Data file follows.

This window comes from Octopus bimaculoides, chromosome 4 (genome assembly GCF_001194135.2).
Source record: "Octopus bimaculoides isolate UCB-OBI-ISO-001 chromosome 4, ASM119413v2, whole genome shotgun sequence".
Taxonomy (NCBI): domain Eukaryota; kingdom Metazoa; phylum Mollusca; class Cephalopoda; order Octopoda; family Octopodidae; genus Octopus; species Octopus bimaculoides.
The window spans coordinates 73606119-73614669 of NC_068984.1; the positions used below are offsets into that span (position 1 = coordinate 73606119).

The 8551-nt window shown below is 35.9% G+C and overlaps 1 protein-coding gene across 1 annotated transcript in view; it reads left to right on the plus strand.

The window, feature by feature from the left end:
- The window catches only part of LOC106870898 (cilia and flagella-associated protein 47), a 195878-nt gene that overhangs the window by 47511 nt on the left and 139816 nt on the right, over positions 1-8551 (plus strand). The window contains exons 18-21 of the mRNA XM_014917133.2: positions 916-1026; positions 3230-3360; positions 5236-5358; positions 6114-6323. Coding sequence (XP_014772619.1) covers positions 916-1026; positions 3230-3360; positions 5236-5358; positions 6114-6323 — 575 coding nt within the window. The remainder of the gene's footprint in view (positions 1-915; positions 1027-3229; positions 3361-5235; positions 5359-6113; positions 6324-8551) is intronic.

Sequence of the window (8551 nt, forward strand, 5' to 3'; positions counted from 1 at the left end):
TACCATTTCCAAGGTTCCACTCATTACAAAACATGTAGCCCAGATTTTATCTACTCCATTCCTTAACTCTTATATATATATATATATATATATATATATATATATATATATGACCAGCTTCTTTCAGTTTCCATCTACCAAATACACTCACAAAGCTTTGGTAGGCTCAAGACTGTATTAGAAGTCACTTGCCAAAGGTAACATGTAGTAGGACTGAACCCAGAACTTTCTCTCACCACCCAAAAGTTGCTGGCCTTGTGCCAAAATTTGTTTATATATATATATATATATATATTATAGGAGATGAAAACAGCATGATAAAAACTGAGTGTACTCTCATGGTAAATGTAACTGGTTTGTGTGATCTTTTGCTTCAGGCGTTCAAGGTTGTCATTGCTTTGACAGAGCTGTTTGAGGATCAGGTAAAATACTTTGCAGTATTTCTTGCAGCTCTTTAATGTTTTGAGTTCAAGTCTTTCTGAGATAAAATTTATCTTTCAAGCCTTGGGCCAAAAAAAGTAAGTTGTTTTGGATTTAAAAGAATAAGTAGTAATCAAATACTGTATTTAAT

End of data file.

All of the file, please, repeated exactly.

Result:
This window comes from Octopus bimaculoides, chromosome 4 (genome assembly GCF_001194135.2).
Source record: "Octopus bimaculoides isolate UCB-OBI-ISO-001 chromosome 4, ASM119413v2, whole genome shotgun sequence".
Taxonomy (NCBI): domain Eukaryota; kingdom Metazoa; phylum Mollusca; class Cephalopoda; order Octopoda; family Octopodidae; genus Octopus; species Octopus bimaculoides.
The window spans coordinates 73606119-73614669 of NC_068984.1; the positions used below are offsets into that span (position 1 = coordinate 73606119).

The 8551-nt window shown below is 35.9% G+C and overlaps 1 protein-coding gene across 1 annotated transcript in view; it reads left to right on the plus strand.

The window, feature by feature from the left end:
- The window catches only part of LOC106870898 (cilia and flagella-associated protein 47), a 195878-nt gene that overhangs the window by 47511 nt on the left and 139816 nt on the right, over positions 1-8551 (plus strand). The window contains exons 18-21 of the mRNA XM_014917133.2: positions 916-1026; positions 3230-3360; positions 5236-5358; positions 6114-6323. Coding sequence (XP_014772619.1) covers positions 916-1026; positions 3230-3360; positions 5236-5358; positions 6114-6323 — 575 coding nt within the window. The remainder of the gene's footprint in view (positions 1-915; positions 1027-3229; positions 3361-5235; positions 5359-6113; positions 6324-8551) is intronic.

Sequence of the window (8551 nt, forward strand, 5' to 3'; positions counted from 1 at the left end):
TACCATTTCCAAGGTTCCACTCATTACAAAACATGTAGCCCAGATTTTATCTACTCCATTCCTTAACTCTTATATATATATATATATATATATATATATATATATATATATGACCAGCTTCTTTCAGTTTCCATCTACCAAATACACTCACAAAGCTTTGGTAGGCTCAAGACTGTATTAGAAGTCACTTGCCAAAGGTAACATGTAGTAGGACTGAACCCAGAACTTTCTCTCACCACCCAAAAGTTGCTGGCCTTGTGCCAAAATTTGTTTATATATATATATATATATATATTATAGGAGATGAAAACAGCATGATAAAAACTGAGTGTACTCTCATGGTAAATGTAACTGGTTTGTGTGATCTTTTGCTTCAGGCGTTCAAGGTTGTCATTGCTTTGACAGAGCTGTTTGAGGATCAGGTAAAATACTTTGCAGTATTTCTTGCAGCTCTTTAATGTTTTGAGTTCAAGTCTTTCTGAGATAAAATTTATCTTTCAAGCCTTGGGCCAAAAAAAGTAAGTTGTTTTGGATTTAAAAGAATAAGTAGTAATCAAATACTGTATTTAAT